• ‘Kieran had seized on the soap and was lathering away.’
      • ‘Plunging her hands into the warm water and lathering them with soap, she began to scrub her face.’
      • ‘Lost to the sensation of her touch, he closed his eyes and rested as she lathered his body and then rinsed it.’
      • ‘After cutting his beard as close as she dared, she lathered his face and shaved it clean, as she'd often done for her father.’
      • ‘She squirted herself a generous amount of shampoo and began lathering her hair with it.’
      • ‘She reached for her shampoo and lathered her hair with it.’
      • ‘Jess stepped into the shower and went straight for the soap, beginning to lather it over her body; a feeling of cleanliness washed over her almost immediately.’
      • ‘Slowly, she lathered her body with the softly scented soap, watching as the water washed it away in rivulets down her arms.’
    2. 1.2 Cause (a horse) to become covered with sweat.
      ‘his horse was lathered up by the end of the day’
      • ‘The horse was lathered with sweat, but still had more left.’
      • ‘The horses of the dozen riders were lathered, as they galloped across the drawbridge and into the fortress.’
      • ‘The horse was lathered in sweat, nostrils flaring, gulping for breath.’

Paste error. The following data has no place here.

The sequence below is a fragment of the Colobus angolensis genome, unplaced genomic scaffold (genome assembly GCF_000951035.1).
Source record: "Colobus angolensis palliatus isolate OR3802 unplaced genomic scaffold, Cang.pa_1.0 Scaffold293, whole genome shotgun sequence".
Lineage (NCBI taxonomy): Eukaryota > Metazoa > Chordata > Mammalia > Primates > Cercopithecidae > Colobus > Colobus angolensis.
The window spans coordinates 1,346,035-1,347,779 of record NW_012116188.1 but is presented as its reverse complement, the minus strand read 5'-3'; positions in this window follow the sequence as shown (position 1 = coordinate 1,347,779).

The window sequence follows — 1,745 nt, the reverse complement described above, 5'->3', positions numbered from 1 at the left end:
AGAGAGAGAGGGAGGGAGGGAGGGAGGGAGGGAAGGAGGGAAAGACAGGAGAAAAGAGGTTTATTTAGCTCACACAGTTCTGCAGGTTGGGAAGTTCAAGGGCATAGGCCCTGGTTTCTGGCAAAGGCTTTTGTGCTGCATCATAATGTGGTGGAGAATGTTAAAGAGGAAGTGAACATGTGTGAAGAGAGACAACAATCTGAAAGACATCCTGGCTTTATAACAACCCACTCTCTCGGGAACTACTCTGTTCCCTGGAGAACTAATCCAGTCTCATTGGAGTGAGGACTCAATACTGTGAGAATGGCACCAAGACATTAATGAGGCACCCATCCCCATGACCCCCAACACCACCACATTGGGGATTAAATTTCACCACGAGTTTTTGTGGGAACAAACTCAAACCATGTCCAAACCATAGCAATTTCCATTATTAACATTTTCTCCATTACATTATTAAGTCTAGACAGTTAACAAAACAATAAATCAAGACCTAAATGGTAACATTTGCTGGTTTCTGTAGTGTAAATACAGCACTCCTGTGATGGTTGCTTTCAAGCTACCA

• 2lather something withwith object Cover something with liberal amounts of (a substance)

    ‘she lathered a slice of toast with butter’
    • ‘The second I sat in it, she began lathering my face with foundation.’
    • ‘On Sunday night after giving Leta a bath I lathered her chubby legs and belly with that lotion and I was instantly reminded of the hospital and the time I spent there.’
    • ‘I haven't been this burnt since my cousin Alice and I lathered our bellies with baby oil and lay out on the trampoline.’
    • ‘His golden hair wasn't lathered with gel, but rather stuck out in messy clumps, urging girls to run their fingers through the shiny tresses.’
    • ‘My prawn puri was similarly good: four disks of non-greasy flatbread lathered with beautifully creamy coriander-infused sauce and succulent prawns the size of a ping-pong ball.’
    • ‘I lathered my own toothbrush with toothpaste and shoved it my mouth.’
  • 3informal with object Thrash (someone).

    hit, beat, flog, whip, horsewhip, scourge, lash, flagellate, flail, strap, birch, cane, belt, leather
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Origin

Old English læthor (denoting washing soda or its froth), lēthran (verb), of Germanic origin; related to Old Norse lauthr (noun), from an Indo-European root shared by Greek loutron ‘bath’.

Pronunciation

lather

/ˈlæðər//ˈlaT͟Hər/